President Donald Trump tours a section of the border wall.Evan Vucci/AP
Fight disinformation: Sign up for the free Mother Jones Daily newsletter and follow the news that matters.Before Donald Trump became president and presided over some of the most draconian anti-immigrant policies in recent memory, he laid out his vision for the United States. In August 2016, he was still a candidate and during a campaign stop in Phoenix, Arizona, he delivered a speech focused on immigration. “On day one,” he announced, “we will begin working on an intangible, physical, tall, powerful, beautiful southern border wall.” He vowed to only “get the right people” into the country by requiring “ideological certification to make sure that those we are admitting to our country share our values and love our people.” The 2016 election, Trump said, “is our last chance to secure the border, stop illegal immigration, and reform our laws to make your life better.”
As a presidential candidate, Trump made starkly clear his racist, unfounded views of Mexican immigrants, calling them “drug dealers, criminals, rapists.” He praised flawed racially-motivated mass deportation policies, such as Operation Wetback from the 1950s, which led to tens of thousands of Mexican nationals—and even some US citizens—being rounded up, put on buses and trucks, and removed under inhumane conditions to the interior of Mexico. In 2015, Scott Pelley asked Trump about the policy on 60 Minutes, saying “There is something called civil rights.” Trump fired back, “There’s also something called, ‘We have a country.’”
Fast forward to Trump’s 2023 presidential campaign, where with his loyal anti-immigration mastermind Stephen Miller, he’s laying the groundwork for the second Trump administration, which will involve an even more extreme and sweeping assault on immigration. As Miller put it: “Trump will unleash the vast arsenal of federal powers to implement the most spectacular migration crackdown…The immigration legal activists won’t know what’s happening.”
“What former President Trump and Stephen Miller are laying out has crossed a line that should set off alerts for every American,” Vanessa Cardenas, executive director of America’s Voice, said during a recent press call with reporters. “Calling his political opponents ‘vermin,’ saying that the blood of America is being poisoned, and the continuous calls to violence, election denialism, and white nationalism cannot be normalized or go unchallenged. What Trump is describing is not just about immigration policies…He’s openly talking about changing who we are as a nation, who is considered American, who belongs to this country.”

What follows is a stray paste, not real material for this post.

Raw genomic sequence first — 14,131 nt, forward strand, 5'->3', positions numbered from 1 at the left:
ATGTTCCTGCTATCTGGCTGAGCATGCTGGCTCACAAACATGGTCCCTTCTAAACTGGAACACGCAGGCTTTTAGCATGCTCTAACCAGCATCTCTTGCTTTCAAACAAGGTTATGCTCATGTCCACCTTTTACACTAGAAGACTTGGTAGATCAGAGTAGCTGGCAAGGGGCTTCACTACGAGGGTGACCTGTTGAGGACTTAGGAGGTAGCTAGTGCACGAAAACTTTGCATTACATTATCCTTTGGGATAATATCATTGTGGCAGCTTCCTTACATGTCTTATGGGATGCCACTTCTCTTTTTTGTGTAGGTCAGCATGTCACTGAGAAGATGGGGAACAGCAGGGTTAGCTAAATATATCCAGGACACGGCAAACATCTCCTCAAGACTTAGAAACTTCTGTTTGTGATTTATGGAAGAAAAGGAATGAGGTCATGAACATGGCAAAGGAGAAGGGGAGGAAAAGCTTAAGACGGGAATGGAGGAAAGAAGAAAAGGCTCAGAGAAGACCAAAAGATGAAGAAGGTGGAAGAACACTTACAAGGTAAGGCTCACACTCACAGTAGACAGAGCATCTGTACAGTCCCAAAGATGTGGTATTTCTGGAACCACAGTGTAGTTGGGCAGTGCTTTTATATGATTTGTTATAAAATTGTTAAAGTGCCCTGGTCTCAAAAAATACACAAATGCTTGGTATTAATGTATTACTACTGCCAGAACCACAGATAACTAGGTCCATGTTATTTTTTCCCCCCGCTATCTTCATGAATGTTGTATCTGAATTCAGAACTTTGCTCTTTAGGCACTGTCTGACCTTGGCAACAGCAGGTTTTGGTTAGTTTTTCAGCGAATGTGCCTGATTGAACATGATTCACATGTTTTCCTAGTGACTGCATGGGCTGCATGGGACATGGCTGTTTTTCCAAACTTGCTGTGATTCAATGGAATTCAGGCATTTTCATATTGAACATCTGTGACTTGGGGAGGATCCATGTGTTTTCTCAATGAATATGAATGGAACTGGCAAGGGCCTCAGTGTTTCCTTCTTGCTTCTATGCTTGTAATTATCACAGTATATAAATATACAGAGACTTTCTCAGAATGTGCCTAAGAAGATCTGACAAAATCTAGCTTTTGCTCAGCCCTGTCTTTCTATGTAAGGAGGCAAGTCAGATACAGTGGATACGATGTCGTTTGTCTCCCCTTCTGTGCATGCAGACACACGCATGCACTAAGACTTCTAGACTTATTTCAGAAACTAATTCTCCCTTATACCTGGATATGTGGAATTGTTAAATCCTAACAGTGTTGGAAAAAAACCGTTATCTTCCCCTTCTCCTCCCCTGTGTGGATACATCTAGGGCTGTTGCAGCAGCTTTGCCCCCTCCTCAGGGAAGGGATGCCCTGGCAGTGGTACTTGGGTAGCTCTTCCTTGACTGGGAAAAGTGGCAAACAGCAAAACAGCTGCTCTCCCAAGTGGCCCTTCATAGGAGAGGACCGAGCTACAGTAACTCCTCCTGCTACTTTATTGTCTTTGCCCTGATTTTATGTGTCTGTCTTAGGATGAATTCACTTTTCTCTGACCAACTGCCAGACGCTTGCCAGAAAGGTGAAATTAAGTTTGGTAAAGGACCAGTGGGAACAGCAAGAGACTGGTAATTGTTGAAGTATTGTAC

Latino voters appear to be evenly divided between Trump and Biden, including in battleground states. And with the economy and the war in Israel, immigration policy might not rank as the top-of-mind issue for most voters. But it has the potential to draw a striking contrast between the two candidates. Biden came into power vowing to roll back many of Trump’s worst policies and restore humanity to a broken immigration system. While he has delivered on some campaign promises—rescinding the Remain in Mexico program, launching efforts to reunite families separated under Trump, and expanding the use of temporary humanitarian protections for migrants from several nationalities—his administration has also come under fire from advocates for turning to restrictive asylum measures and even Trump-like policies to appease criticism from Republicans of “open borders.”
Immigration has long been a hot-button, base-rallying issue for Trump and the GOP. But it is one that has come to be perceived as a political liability for Biden, who is unable to please either immigration advocates or those in favor of a tougher approach. “No matter how cruel or restrictive Mr. Biden’s policies are, they will never be enough to appease his critics,” David J. Bier of the Cato Institute wrote in the New York Times this month. “They also aren’t working. He can continue to do everything Mr. Trump did and more and still be the ‘open-borders president.’” Instead of brushing immigration to the wayside as a campaign issue, there’s a growing chorus for Biden to embrace it. Indeed, some political strategists believe the current moment presents an opportunity for the president to come out on top and win over a critical segment of the electorate. “Biden’s poor numbers on immigration and with Latino voters aren’t a coincidence,” Sawyer Hackett, a Democratic strategist and consultant, said on X. “Yes, like all voters, Latinos don’t vote on immigration alone. But in cycles when the immigration contrast has been front-and-center, Democrats have done extremely well. Ceding political ground on this issue is terrible politics and terrible for the human lives involved.”